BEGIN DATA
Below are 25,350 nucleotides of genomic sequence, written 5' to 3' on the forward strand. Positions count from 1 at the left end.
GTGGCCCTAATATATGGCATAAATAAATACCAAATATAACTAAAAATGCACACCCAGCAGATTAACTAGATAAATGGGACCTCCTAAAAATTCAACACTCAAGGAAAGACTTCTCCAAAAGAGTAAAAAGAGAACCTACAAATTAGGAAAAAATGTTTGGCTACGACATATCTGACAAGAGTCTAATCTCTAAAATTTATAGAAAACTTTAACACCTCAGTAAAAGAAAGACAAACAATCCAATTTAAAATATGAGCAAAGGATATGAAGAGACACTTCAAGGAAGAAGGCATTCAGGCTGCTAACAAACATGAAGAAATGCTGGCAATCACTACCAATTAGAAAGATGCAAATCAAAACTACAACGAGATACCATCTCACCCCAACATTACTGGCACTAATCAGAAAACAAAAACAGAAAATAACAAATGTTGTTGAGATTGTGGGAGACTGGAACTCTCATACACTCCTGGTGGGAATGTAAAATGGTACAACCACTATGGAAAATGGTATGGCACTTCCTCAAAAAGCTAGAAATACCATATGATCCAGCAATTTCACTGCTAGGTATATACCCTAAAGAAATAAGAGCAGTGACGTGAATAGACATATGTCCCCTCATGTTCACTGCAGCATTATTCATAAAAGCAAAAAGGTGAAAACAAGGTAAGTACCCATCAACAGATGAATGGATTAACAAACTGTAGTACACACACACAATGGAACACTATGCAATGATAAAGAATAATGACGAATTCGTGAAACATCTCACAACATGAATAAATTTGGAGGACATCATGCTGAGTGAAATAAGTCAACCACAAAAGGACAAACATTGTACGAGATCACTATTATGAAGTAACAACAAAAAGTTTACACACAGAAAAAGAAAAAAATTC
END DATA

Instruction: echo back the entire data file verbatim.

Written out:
Below are 25,350 nucleotides of genomic sequence, written 5' to 3' on the forward strand. Positions count from 1 at the left end.
GTGGCCCTAATATATGGCATAAATAAATACCAAATATAACTAAAAATGCACACCCAGCAGATTAACTAGATAAATGGGACCTCCTAAAAATTCAACACTCAAGGAAAGACTTCTCCAAAAGAGTAAAAAGAGAACCTACAAATTAGGAAAAAATGTTTGGCTACGACATATCTGACAAGAGTCTAATCTCTAAAATTTATAGAAAACTTTAACACCTCAGTAAAAGAAAGACAAACAATCCAATTTAAAATATGAGCAAAGGATATGAAGAGACACTTCAAGGAAGAAGGCATTCAGGCTGCTAACAAACATGAAGAAATGCTGGCAATCACTACCAATTAGAAAGATGCAAATCAAAACTACAACGAGATACCATCTCACCCCAACATTACTGGCACTAATCAGAAAACAAAAACAGAAAATAACAAATGTTGTTGAGATTGTGGGAGACTGGAACTCTCATACACTCCTGGTGGGAATGTAAAATGGTACAACCACTATGGAAAATGGTATGGCACTTCCTCAAAAAGCTAGAAATACCATATGATCCAGCAATTTCACTGCTAGGTATATACCCTAAAGAAATAAGAGCAGTGACGTGAATAGACATATGTCCCCTCATGTTCACTGCAGCATTATTCATAAAAGCAAAAAGGTGAAAACAAGGTAAGTACCCATCAACAGATGAATGGATTAACAAACTGTAGTACACACACACAATGGAACACTATGCAATGATAAAGAATAATGACGAATTCGTGAAACATCTCACAACATGAATAAATTTGGAGGACATCATGCTGAGTGAAATAAGTCAACCACAAAAGGACAAACATTGTACGAGATCACTATTATGAAGTAACAACAAAAAGTTTACACACAGAAAAAGAAAAAAATTC